The attached article is an eye-witness account of the World War II surrender proceedings in Reims, France in the early days of May, 1945. Written in the patois of the 1940s American soldier (which sounded a good deal like the movies of the time), this article describes the goings-on that day by members of the U.S. Army's 201st Military Police Company, who were not impressed in the least by the likes of German General Gustav Jodl or his naval counterpart, Admiral Hans von Friedeburg:
"Sgt. Henry Wheeler of Youngstown, N.Y., said, 'The wind-up was pretty much what we expected. 'Ike' didn't have anything to do with those phonies until they were ready to quit. Then he went in and told them to sign up. And what does he do as he comes out of the meeting? He shakes hands with the first GI he comes to."
Writing about the bitter fighting on Okinawa some years after the war, Marine veteran Eugene Sledge
remarked that he and his comrades had been reduced to "Twentieth Century savages". Much of what he said is confirmed in thie attached YANK MAGAZINE article from 1945 which clearly illustrated the terror that was experienced by G.I.s and Marines on that island after the sun went down.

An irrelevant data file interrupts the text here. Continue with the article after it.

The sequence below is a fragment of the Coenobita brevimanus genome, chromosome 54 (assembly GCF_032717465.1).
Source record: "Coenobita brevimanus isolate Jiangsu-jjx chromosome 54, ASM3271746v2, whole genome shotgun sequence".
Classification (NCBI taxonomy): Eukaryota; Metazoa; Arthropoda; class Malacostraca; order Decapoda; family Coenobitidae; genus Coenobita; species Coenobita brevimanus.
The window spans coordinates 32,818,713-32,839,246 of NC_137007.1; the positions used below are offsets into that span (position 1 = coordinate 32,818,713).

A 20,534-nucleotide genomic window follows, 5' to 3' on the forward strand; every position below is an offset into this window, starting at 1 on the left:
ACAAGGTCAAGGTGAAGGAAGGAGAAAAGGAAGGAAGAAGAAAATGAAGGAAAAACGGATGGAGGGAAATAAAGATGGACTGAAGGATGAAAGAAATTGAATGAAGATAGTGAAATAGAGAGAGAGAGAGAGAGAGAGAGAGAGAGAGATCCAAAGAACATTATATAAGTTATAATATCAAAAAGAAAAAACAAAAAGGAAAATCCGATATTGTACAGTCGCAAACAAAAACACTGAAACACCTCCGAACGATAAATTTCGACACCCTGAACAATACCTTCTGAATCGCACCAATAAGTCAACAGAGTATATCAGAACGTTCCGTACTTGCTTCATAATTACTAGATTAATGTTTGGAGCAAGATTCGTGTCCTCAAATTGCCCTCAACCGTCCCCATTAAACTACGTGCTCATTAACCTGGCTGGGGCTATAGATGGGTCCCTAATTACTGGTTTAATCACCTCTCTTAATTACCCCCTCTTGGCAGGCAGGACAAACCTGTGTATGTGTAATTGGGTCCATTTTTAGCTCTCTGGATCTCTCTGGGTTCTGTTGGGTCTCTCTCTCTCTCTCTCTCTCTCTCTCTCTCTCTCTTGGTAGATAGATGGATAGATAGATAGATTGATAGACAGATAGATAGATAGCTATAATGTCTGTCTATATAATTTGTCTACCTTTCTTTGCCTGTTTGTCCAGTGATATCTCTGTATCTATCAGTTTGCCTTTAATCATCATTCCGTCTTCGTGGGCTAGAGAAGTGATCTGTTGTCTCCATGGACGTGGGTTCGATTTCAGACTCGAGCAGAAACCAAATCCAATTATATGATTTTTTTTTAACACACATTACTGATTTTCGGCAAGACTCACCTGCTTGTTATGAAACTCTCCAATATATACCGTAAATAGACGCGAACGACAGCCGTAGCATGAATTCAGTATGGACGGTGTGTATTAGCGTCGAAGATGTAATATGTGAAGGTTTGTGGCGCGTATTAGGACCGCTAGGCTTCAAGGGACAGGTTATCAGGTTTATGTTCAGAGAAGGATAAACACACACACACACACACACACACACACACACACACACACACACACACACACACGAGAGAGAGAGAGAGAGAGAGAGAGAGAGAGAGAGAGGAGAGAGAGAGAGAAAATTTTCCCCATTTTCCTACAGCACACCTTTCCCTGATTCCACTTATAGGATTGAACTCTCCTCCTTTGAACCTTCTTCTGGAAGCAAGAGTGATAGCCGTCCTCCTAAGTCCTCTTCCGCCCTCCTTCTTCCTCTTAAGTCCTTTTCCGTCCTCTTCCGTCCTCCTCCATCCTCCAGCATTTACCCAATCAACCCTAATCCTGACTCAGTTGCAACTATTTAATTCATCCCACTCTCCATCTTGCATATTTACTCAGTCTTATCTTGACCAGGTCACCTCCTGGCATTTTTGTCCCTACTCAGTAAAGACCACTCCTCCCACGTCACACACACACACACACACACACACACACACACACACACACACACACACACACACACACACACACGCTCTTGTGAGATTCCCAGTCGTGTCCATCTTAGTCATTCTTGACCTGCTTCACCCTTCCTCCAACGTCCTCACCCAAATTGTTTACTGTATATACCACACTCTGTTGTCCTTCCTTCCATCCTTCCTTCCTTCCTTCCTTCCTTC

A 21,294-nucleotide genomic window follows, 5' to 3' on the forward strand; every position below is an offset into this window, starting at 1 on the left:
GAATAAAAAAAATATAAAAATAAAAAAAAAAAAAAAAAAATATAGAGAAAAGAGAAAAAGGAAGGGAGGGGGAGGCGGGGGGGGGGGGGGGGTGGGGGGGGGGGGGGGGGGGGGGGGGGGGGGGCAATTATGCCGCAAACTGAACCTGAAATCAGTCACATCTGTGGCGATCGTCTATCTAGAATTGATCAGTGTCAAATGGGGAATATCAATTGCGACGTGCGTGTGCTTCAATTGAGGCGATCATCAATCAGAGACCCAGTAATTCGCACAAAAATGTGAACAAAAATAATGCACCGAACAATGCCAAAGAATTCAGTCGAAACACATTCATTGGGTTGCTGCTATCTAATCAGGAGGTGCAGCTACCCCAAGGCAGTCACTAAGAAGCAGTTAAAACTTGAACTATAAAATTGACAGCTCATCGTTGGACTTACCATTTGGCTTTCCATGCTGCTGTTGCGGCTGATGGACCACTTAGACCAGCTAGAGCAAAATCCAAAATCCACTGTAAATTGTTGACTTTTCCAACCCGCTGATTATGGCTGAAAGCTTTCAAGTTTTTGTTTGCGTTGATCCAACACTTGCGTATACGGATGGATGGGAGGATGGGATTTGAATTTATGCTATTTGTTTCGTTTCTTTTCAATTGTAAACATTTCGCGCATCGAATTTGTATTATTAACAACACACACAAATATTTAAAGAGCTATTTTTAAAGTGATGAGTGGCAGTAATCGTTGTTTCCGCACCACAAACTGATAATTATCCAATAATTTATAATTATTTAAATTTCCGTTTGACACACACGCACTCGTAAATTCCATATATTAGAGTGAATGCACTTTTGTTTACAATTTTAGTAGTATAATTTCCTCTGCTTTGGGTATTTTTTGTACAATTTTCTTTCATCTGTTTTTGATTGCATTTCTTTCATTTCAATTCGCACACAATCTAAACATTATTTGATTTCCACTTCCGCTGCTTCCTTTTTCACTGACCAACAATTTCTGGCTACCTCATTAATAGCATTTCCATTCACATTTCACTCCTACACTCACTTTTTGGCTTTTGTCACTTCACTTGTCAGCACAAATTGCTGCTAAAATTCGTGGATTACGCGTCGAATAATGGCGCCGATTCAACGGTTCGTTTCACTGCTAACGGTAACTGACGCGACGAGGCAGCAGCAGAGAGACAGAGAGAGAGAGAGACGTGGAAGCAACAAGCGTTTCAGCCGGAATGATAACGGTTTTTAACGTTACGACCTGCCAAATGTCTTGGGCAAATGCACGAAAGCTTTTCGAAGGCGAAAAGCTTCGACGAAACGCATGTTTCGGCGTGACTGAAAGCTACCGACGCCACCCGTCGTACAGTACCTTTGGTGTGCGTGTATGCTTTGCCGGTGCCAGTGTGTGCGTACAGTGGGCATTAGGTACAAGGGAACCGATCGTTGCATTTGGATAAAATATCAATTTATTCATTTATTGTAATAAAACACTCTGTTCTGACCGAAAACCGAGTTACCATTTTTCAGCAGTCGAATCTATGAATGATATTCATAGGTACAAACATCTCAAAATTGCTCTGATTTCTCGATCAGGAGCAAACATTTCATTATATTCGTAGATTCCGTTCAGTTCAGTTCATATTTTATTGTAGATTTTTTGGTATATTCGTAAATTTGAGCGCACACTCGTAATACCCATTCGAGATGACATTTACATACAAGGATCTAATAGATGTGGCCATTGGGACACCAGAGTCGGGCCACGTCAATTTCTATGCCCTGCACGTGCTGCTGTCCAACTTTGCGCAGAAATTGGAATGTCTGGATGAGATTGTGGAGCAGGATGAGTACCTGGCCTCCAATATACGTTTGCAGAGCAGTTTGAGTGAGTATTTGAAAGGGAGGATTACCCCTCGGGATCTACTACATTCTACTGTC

This is a fascinating read. The writer, Sergeant Joe McCarthy (no relation), was very observant on matters involving the behavior of the natives when in the presence of Americans, their attire and demeanor; the accuracy of the bomb damage and the food available. A conversation is recalled that took place between the author and an English-speaking newspaperman in which details about Japanese life during wartime prove revealing.
"Nobody here wants to have much to do with us. It looks as if there will be no fraternization problem in Japan."
Click here to read additional articles about the post-war world.
A light and breezy review concerning the findings of a U.S. government study regarding the effectiveness of the Allied strategic bombing campaign against Nazi Germany:
"...the survey authorities report that although air power might have been more advantageously applied in this case or that, its decisive bearing on the victory was undeniable...At sea, its contribution, combined with naval air power, brought an end to the enemy's greatest naval threat -the U-boat; on land, it helped turn the tide overwhelmingly in favor of allied ground forces."
Articles about the daily hardships in post-war Germany can be read by clicking here.
The story of Sergeant Frank Kwiatek, a W.W. I veteran who remained in the U.S. Army long enough to serve in the next war and have-at the Germans all over again. His distaste for German snipers was remarkably strong.